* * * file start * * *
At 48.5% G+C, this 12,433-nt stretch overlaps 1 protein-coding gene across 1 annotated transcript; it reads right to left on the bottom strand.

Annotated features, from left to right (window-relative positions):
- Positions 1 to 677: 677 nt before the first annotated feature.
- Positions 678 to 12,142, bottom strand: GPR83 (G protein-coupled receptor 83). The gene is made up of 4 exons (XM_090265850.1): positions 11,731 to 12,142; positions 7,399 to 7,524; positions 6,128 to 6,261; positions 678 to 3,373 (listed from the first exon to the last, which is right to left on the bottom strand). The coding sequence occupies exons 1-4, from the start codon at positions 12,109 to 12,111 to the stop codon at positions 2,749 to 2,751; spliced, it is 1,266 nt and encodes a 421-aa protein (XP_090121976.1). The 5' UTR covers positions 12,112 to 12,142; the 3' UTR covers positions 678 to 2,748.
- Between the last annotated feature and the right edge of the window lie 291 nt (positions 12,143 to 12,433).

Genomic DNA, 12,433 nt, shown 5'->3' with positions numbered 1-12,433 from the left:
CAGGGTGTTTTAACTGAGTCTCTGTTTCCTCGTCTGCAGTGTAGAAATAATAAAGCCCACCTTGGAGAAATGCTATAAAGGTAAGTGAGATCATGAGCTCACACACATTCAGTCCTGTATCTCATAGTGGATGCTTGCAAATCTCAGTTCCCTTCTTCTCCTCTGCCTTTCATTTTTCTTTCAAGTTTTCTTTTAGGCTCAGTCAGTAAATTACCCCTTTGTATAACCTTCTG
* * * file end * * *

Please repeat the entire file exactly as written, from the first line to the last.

At 48.5% G+C, this 12,433-nt stretch overlaps 1 protein-coding gene across 1 annotated transcript; it reads right to left on the bottom strand.

Annotated features, from left to right (window-relative positions):
- Positions 1 to 677: 677 nt before the first annotated feature.
- Positions 678 to 12,142, bottom strand: GPR83 (G protein-coupled receptor 83). The gene is made up of 4 exons (XM_090265850.1): positions 11,731 to 12,142; positions 7,399 to 7,524; positions 6,128 to 6,261; positions 678 to 3,373 (listed from the first exon to the last, which is right to left on the bottom strand). The coding sequence occupies exons 1-4, from the start codon at positions 12,109 to 12,111 to the stop codon at positions 2,749 to 2,751; spliced, it is 1,266 nt and encodes a 421-aa protein (XP_090121976.1). The 5' UTR covers positions 12,112 to 12,142; the 3' UTR covers positions 678 to 2,748.
- Between the last annotated feature and the right edge of the window lie 291 nt (positions 12,143 to 12,433).

Genomic DNA, 12,433 nt, shown 5'->3' with positions numbered 1-12,433 from the left:
CAGGGTGTTTTAACTGAGTCTCTGTTTCCTCGTCTGCAGTGTAGAAATAATAAAGCCCACCTTGGAGAAATGCTATAAAGGTAAGTGAGATCATGAGCTCACACACATTCAGTCCTGTATCTCATAGTGGATGCTTGCAAATCTCAGTTCCCTTCTTCTCCTCTGCCTTTCATTTTTCTTTCAAGTTTTCTTTTAGGCTCAGTCAGTAAATTACCCCTTTGTATAACCTTCTG